I laughed. Sneaking in an affair while trying to figure out Alaina and the effect she had on me? Absurd. “I should be offended.”

“Offended is good,” Tunde said. He laughed out toward the darkening horizon. “I’ll take offended.”

“Something has been going on,” I said. I continued to smile to keep my husband at ease. “Does the name Lauren mean anything to you?” I saw the lie forming behind his eyes. “Whatever it is, it’s out there already. I didn’t know my ablation therapy included a memory wipe. I guess that was the point, though, huh? Who was Lauren?”

“Laura,” Tunde said. “You were roommates. In college.”

“Laura. Laura Chisholm.” I tasted the name, felt its tremble on my lips. I hadn’t spoken it in decades. “She always had the big hoop earrings and the hair everyone wanted.”

“That’s her. Everyone knew Laura.”

“Did she die?” I said.


“Car crash?”

“You remember a lot more than you should.”

I shook my head. “I don’t remember.”

“You lost me.”

“One of my patients. Her best friend died in a car crash seven years ago. The friend’s name was Lauren. She was intoxicated.”

“Jesus,” Tunde said. “Laura was killed by a drunk driver. That’s definitely too close to home. You’re going to stop seeing her, right?” 

“Yeah,” I said. “Definitely.”

Silence. Whatever Tunde and I had become, he knew when I was lying. 

“You used to tell me about your cousin having schizophrenia,” I said. “That it came on after she lost someone. You told her story sometimes when my path got hard, and I thought about giving up.”

“I remember,” Tunde said. 

“I don’t recall you ever having a cousin.” I turned to him. There were no sensors. No displays. Just the two of us under the dying light. “Was it me? When you talk about this phantom cousin, are you just talking about me?”

“You inspired me,” Tunde said after some time. “You inspired us both. You got help. And look how far you’ve come.”

A dorsal fin briefly broke the surface some hundred yards away. I waited for the rest of the dolphin’s pod to show. None did. 

“What was I like?” I said. “Before?”

“Smart. Beautiful. Creative. All the things you are now.”

“Liar,” I said. 

“It’s no lie.” Tunde shifted. “You were suffering. Before Lauren died, it was manageable. You had a light episode every now and then, but we got through it. No one knew, unless they needed to know. Lauren’s death was . . . tragic, for the whole school, but for you it kept happening over and over because you still heard her.” He shivered. “The stuff her voice would say . . . You have to stop seeing this patient. It’s taking a toll on you.”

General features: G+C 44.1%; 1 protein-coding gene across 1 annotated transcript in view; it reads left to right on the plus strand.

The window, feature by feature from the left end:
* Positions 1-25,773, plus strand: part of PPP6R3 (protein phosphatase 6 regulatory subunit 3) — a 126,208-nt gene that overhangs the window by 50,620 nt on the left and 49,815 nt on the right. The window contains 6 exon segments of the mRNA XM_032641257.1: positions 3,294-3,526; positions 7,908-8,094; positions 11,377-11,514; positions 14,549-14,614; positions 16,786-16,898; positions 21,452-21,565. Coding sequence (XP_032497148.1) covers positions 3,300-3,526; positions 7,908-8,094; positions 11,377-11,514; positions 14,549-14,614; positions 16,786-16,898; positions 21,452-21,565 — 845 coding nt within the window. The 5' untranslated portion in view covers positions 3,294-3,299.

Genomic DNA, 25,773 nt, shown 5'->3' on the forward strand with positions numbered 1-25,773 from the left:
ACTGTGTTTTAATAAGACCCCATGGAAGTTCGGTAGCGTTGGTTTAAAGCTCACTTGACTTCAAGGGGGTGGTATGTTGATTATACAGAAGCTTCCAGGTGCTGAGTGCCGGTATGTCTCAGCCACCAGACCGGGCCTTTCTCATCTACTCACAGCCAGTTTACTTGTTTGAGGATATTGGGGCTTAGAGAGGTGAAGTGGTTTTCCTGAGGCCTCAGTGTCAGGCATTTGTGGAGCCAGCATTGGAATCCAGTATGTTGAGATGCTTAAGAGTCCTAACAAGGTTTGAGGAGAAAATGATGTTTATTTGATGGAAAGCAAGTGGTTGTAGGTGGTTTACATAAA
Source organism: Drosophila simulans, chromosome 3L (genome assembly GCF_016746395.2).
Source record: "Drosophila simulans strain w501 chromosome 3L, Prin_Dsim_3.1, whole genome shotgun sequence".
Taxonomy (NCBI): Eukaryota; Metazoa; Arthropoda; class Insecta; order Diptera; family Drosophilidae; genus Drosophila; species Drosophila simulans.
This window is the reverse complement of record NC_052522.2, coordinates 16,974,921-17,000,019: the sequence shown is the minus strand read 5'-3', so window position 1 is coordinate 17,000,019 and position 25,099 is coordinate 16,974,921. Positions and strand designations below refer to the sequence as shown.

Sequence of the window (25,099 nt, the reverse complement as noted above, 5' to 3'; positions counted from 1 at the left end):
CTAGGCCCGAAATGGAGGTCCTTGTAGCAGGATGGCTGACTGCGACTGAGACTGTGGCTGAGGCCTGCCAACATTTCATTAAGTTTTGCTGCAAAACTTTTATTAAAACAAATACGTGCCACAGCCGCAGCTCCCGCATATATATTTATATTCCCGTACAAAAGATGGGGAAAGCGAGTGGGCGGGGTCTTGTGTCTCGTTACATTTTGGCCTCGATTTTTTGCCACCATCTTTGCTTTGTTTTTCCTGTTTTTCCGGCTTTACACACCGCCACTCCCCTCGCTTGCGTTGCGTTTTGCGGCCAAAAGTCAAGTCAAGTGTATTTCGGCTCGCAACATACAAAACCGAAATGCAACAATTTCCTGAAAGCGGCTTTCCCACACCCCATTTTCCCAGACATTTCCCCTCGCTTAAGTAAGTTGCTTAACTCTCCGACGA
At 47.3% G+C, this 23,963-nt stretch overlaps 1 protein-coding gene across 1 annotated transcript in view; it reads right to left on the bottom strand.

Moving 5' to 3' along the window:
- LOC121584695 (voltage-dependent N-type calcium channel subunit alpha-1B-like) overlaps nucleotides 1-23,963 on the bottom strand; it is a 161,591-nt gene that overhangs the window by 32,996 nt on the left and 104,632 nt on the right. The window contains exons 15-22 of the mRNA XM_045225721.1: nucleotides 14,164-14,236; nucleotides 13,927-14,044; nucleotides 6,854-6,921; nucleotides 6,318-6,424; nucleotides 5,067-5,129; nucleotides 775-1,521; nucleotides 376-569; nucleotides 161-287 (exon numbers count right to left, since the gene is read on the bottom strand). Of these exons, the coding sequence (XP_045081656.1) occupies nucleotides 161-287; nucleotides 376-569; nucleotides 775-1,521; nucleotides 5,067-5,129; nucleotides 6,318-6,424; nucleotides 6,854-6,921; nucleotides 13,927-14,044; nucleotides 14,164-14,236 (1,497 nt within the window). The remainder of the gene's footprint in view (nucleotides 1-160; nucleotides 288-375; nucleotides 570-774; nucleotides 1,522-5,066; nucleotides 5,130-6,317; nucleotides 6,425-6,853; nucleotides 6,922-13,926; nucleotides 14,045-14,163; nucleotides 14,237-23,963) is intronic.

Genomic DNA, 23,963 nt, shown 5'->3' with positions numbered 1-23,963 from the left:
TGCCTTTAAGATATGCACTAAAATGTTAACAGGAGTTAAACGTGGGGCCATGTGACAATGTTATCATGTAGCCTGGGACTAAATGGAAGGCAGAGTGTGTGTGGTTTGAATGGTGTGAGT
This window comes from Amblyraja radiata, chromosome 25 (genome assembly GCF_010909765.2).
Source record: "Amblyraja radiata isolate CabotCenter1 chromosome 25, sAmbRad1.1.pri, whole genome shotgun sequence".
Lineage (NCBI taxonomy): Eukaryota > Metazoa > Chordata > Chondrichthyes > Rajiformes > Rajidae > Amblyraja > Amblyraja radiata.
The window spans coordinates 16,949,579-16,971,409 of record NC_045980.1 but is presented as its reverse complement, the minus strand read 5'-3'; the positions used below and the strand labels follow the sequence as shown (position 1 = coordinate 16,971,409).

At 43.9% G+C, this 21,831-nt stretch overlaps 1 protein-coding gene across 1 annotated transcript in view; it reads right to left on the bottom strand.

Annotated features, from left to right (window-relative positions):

The last of the day’s rays warm on my skin, I leaned over and kissed my husband. Our lips lingered long enough to let sparks fly between us, like all those decades ago when he proposed as we watched an ocean sunset. But, alas, nothing but stubble and cognition.

“That’s why I need to keep seeing her.”

* * *

Though the why of anything in life was complex, the how of the situation was clear. I had developed symptoms consistent with mild schizophrenia shortly upon college matriculation. My once benign psychosis dramatically worsened after the tragic death of my college roommate. The ablation therapy did its job, and core memories surrounding the psychosis—including Laura—had been purged. Decades later, the pairing of my cognition with Alaina’s facilitated a free stream of emotions between the two of us. Her experience gave life to dormant parts of my past, similar to the classic case studies describing late-stage dementia patients showing transient moments of awareness and memory. I hallucinated because the awakened part of my brain also facilitated bouts of false sensory information decades ago.

Alaina and I started in very much the same place. If I wasn’t specially equipped to help her, who was?